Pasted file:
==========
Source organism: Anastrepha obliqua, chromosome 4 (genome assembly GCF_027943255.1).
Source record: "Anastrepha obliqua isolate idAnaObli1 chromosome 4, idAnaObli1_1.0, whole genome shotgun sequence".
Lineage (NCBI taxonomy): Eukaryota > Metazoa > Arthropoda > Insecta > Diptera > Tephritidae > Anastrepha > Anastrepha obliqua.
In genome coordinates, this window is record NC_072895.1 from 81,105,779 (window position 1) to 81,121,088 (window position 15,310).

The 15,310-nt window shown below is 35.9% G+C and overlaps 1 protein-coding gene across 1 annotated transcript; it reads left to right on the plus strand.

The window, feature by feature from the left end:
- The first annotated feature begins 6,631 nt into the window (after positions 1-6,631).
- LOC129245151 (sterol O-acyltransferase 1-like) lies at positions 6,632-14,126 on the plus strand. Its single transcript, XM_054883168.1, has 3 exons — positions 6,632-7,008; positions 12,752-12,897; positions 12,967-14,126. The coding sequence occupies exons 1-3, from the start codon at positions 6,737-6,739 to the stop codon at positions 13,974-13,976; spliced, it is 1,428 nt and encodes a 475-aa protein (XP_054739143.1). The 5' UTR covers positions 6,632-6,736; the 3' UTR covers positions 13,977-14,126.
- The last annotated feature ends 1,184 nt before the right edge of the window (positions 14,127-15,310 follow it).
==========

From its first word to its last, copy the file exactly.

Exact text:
Source organism: Anastrepha obliqua, chromosome 4 (genome assembly GCF_027943255.1).
Source record: "Anastrepha obliqua isolate idAnaObli1 chromosome 4, idAnaObli1_1.0, whole genome shotgun sequence".
Lineage (NCBI taxonomy): Eukaryota > Metazoa > Arthropoda > Insecta > Diptera > Tephritidae > Anastrepha > Anastrepha obliqua.
In genome coordinates, this window is record NC_072895.1 from 81,105,779 (window position 1) to 81,121,088 (window position 15,310).

The 15,310-nt window shown below is 35.9% G+C and overlaps 1 protein-coding gene across 1 annotated transcript; it reads left to right on the plus strand.

The window, feature by feature from the left end:
- The first annotated feature begins 6,631 nt into the window (after positions 1-6,631).
- LOC129245151 (sterol O-acyltransferase 1-like) lies at positions 6,632-14,126 on the plus strand. Its single transcript, XM_054883168.1, has 3 exons — positions 6,632-7,008; positions 12,752-12,897; positions 12,967-14,126. The coding sequence occupies exons 1-3, from the start codon at positions 6,737-6,739 to the stop codon at positions 13,974-13,976; spliced, it is 1,428 nt and encodes a 475-aa protein (XP_054739143.1). The 5' UTR covers positions 6,632-6,736; the 3' UTR covers positions 13,977-14,126.
- The last annotated feature ends 1,184 nt before the right edge of the window (positions 14,127-15,310 follow it).